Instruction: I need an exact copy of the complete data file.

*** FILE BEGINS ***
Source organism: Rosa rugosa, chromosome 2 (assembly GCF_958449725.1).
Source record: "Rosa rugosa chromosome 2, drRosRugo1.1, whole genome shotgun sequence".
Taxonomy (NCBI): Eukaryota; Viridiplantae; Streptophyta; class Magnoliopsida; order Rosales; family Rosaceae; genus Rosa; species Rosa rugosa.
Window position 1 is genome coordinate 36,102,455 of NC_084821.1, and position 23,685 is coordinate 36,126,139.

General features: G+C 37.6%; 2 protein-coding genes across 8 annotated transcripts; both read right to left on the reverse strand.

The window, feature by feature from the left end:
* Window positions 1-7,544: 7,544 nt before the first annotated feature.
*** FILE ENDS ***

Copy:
Source organism: Rosa rugosa, chromosome 2 (assembly GCF_958449725.1).
Source record: "Rosa rugosa chromosome 2, drRosRugo1.1, whole genome shotgun sequence".
Taxonomy (NCBI): Eukaryota; Viridiplantae; Streptophyta; class Magnoliopsida; order Rosales; family Rosaceae; genus Rosa; species Rosa rugosa.
Window position 1 is genome coordinate 36,102,455 of NC_084821.1, and position 23,685 is coordinate 36,126,139.

General features: G+C 37.6%; 2 protein-coding genes across 8 annotated transcripts; both read right to left on the reverse strand.

The window, feature by feature from the left end:
* Window positions 1-7,544: 7,544 nt before the first annotated feature.